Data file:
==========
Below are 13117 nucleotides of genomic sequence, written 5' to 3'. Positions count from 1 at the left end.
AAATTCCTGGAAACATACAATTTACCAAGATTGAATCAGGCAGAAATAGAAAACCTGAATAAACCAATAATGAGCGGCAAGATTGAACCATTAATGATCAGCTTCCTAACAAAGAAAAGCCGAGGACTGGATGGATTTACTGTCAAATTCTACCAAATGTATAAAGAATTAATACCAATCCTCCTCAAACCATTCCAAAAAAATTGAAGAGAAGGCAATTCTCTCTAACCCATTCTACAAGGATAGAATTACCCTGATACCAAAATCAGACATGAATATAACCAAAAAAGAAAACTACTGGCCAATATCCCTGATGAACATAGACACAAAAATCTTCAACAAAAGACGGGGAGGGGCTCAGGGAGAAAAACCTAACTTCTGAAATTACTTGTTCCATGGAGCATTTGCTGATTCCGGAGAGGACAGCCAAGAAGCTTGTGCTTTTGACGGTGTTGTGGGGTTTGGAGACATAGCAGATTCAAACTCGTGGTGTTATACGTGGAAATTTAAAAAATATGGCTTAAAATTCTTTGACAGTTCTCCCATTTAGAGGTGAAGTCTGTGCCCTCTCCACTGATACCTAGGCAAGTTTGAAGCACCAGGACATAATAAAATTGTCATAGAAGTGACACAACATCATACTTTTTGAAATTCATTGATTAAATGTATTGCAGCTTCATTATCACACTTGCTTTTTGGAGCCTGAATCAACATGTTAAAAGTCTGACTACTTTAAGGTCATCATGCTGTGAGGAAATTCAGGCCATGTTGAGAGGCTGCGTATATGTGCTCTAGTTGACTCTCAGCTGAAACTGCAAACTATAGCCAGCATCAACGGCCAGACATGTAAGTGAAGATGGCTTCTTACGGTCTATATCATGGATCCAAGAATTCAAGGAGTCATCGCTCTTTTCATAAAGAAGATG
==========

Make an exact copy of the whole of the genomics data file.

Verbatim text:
Below are 13117 nucleotides of genomic sequence, written 5' to 3'. Positions count from 1 at the left end.
AAATTCCTGGAAACATACAATTTACCAAGATTGAATCAGGCAGAAATAGAAAACCTGAATAAACCAATAATGAGCGGCAAGATTGAACCATTAATGATCAGCTTCCTAACAAAGAAAAGCCGAGGACTGGATGGATTTACTGTCAAATTCTACCAAATGTATAAAGAATTAATACCAATCCTCCTCAAACCATTCCAAAAAAATTGAAGAGAAGGCAATTCTCTCTAACCCATTCTACAAGGATAGAATTACCCTGATACCAAAATCAGACATGAATATAACCAAAAAAGAAAACTACTGGCCAATATCCCTGATGAACATAGACACAAAAATCTTCAACAAAAGACGGGGAGGGGCTCAGGGAGAAAAACCTAACTTCTGAAATTACTTGTTCCATGGAGCATTTGCTGATTCCGGAGAGGACAGCCAAGAAGCTTGTGCTTTTGACGGTGTTGTGGGGTTTGGAGACATAGCAGATTCAAACTCGTGGTGTTATACGTGGAAATTTAAAAAATATGGCTTAAAATTCTTTGACAGTTCTCCCATTTAGAGGTGAAGTCTGTGCCCTCTCCACTGATACCTAGGCAAGTTTGAAGCACCAGGACATAATAAAATTGTCATAGAAGTGACACAACATCATACTTTTTGAAATTCATTGATTAAATGTATTGCAGCTTCATTATCACACTTGCTTTTTGGAGCCTGAATCAACATGTTAAAAGTCTGACTACTTTAAGGTCATCATGCTGTGAGGAAATTCAGGCCATGTTGAGAGGCTGCGTATATGTGCTCTAGTTGACTCTCAGCTGAAACTGCAAACTATAGCCAGCATCAACGGCCAGACATGTAAGTGAAGATGGCTTCTTACGGTCTATATCATGGATCCAAGAATTCAAGGAGTCATCGCTCTTTTCATAAAGAAGATG